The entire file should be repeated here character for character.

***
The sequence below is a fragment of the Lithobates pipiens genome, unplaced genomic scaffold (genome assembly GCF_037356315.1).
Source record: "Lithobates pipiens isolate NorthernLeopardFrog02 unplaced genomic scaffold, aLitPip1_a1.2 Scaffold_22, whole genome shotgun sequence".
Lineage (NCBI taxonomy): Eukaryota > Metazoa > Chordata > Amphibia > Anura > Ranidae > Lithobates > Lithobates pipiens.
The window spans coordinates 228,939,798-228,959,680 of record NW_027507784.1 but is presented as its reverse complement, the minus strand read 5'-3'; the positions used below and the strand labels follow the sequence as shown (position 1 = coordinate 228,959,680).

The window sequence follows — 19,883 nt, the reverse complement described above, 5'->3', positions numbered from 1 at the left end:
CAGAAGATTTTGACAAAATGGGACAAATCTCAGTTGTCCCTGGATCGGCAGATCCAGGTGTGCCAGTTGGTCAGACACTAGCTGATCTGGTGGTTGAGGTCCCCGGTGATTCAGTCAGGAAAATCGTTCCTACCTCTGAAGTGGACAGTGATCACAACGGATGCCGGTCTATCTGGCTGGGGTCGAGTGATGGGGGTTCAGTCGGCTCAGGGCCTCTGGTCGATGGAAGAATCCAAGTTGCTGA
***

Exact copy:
The sequence below is a fragment of the Lithobates pipiens genome, unplaced genomic scaffold (genome assembly GCF_037356315.1).
Source record: "Lithobates pipiens isolate NorthernLeopardFrog02 unplaced genomic scaffold, aLitPip1_a1.2 Scaffold_22, whole genome shotgun sequence".
Lineage (NCBI taxonomy): Eukaryota > Metazoa > Chordata > Amphibia > Anura > Ranidae > Lithobates > Lithobates pipiens.
The window spans coordinates 228,939,798-228,959,680 of record NW_027507784.1 but is presented as its reverse complement, the minus strand read 5'-3'; the positions used below and the strand labels follow the sequence as shown (position 1 = coordinate 228,959,680).

The window sequence follows — 19,883 nt, the reverse complement described above, 5'->3', positions numbered from 1 at the left end:
CAGAAGATTTTGACAAAATGGGACAAATCTCAGTTGTCCCTGGATCGGCAGATCCAGGTGTGCCAGTTGGTCAGACACTAGCTGATCTGGTGGTTGAGGTCCCCGGTGATTCAGTCAGGAAAATCGTTCCTACCTCTGAAGTGGACAGTGATCACAACGGATGCCGGTCTATCTGGCTGGGGTCGAGTGATGGGGGTTCAGTCGGCTCAGGGCCTCTGGTCGATGGAAGAATCCAAGTTGCTGA